How are the barriers to recovery in chronic low back pain (cLBP) categorized?

Updated: Aug 22, 2018
  • Author: Jasvinder Chawla, MD, MBA; Chief Editor: Stephen A Berman, MD, PhD, MBA  more...
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Answer

Answer

Barriers to recovery may be premorbid, result from traumatic injury, or develop over time as a result of psychological and environmental influences. These barriers strongly influence chronicity and the patient's prognosis. For example, medical problems, such as diabetes or heart disease, may make the patient a poor candidate for rehabilitation or surgery. Failed back surgery may create permanent physical and psychological obstacles.

Patients differ in their inherent capacity to exercise. Deconditioning syndrome, a term Mayer coined, is caused by prolonged reduction of physical activity due to cLBP. This syndrome is associated with a gradual reduction in muscle strength, joint mobility, and cardiovascular fitness, which over time may become a self-sustaining and independent component of the individual's musculoskeletal illness.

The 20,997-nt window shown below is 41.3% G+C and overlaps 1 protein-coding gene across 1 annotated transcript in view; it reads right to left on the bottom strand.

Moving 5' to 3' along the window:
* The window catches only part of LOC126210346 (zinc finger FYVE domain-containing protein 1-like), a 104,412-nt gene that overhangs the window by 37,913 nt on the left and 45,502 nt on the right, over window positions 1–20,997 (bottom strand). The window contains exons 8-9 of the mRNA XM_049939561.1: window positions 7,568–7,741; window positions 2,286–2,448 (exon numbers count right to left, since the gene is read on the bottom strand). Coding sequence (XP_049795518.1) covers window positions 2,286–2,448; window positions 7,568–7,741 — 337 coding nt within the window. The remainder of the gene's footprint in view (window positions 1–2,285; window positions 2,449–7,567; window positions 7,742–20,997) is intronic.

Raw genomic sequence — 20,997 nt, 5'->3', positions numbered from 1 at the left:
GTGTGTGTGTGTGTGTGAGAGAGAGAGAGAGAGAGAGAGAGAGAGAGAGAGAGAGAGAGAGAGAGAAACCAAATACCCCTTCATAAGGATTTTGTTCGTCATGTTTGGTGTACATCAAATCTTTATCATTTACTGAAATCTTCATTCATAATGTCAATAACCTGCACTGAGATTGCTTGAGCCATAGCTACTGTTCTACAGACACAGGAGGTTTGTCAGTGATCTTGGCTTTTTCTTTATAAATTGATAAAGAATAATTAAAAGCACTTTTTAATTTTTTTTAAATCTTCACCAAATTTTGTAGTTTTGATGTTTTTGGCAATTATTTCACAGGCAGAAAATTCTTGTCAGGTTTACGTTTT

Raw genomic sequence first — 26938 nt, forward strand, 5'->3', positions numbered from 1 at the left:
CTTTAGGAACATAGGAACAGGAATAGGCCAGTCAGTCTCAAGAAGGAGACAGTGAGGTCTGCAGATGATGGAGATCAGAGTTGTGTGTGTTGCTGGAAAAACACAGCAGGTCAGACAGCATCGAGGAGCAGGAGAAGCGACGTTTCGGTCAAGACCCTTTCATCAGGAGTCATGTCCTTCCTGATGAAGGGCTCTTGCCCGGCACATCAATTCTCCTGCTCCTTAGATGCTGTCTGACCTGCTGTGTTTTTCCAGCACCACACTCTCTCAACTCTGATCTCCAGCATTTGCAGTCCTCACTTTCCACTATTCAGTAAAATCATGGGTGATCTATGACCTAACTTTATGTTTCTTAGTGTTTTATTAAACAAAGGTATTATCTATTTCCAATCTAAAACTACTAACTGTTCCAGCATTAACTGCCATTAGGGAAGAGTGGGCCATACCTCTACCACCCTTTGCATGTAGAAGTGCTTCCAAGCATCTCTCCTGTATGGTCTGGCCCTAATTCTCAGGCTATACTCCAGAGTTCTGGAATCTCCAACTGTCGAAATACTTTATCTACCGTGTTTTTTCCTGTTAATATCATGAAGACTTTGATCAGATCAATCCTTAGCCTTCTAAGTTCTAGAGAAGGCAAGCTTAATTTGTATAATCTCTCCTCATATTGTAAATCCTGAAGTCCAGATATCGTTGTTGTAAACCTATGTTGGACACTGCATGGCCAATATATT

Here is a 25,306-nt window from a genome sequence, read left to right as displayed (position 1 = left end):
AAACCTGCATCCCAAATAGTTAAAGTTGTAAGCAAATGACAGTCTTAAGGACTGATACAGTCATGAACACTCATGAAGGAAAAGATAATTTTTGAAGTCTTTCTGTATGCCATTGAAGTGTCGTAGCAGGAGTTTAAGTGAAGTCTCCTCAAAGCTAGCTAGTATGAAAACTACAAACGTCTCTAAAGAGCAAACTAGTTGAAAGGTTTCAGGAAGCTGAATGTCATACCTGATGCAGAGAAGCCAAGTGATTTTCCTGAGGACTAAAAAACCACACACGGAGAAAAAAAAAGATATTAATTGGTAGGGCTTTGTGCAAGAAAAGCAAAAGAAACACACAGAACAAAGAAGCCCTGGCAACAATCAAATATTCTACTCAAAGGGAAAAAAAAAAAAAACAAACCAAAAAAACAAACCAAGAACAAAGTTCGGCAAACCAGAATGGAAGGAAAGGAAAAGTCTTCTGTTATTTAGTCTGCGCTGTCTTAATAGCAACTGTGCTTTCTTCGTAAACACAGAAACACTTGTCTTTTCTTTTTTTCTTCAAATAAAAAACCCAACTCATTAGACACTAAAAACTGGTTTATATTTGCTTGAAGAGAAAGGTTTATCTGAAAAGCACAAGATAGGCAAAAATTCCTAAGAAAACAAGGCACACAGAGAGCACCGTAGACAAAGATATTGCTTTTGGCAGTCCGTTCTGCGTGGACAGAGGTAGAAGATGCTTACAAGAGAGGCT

Preexisting psychological factors may combine with lower back injuries to create a pain syndrome with predominantly psychiatric features. Psychiatric interviews of 200 patients with cLBP entering a functional restoration (FR) program revealed that 77% met lifetime diagnostic criteria for psychiatric syndromes, even when the category of somatoform pain disorder was excluded. In addition, 51% met the criteria for at least 1 personality disorder.


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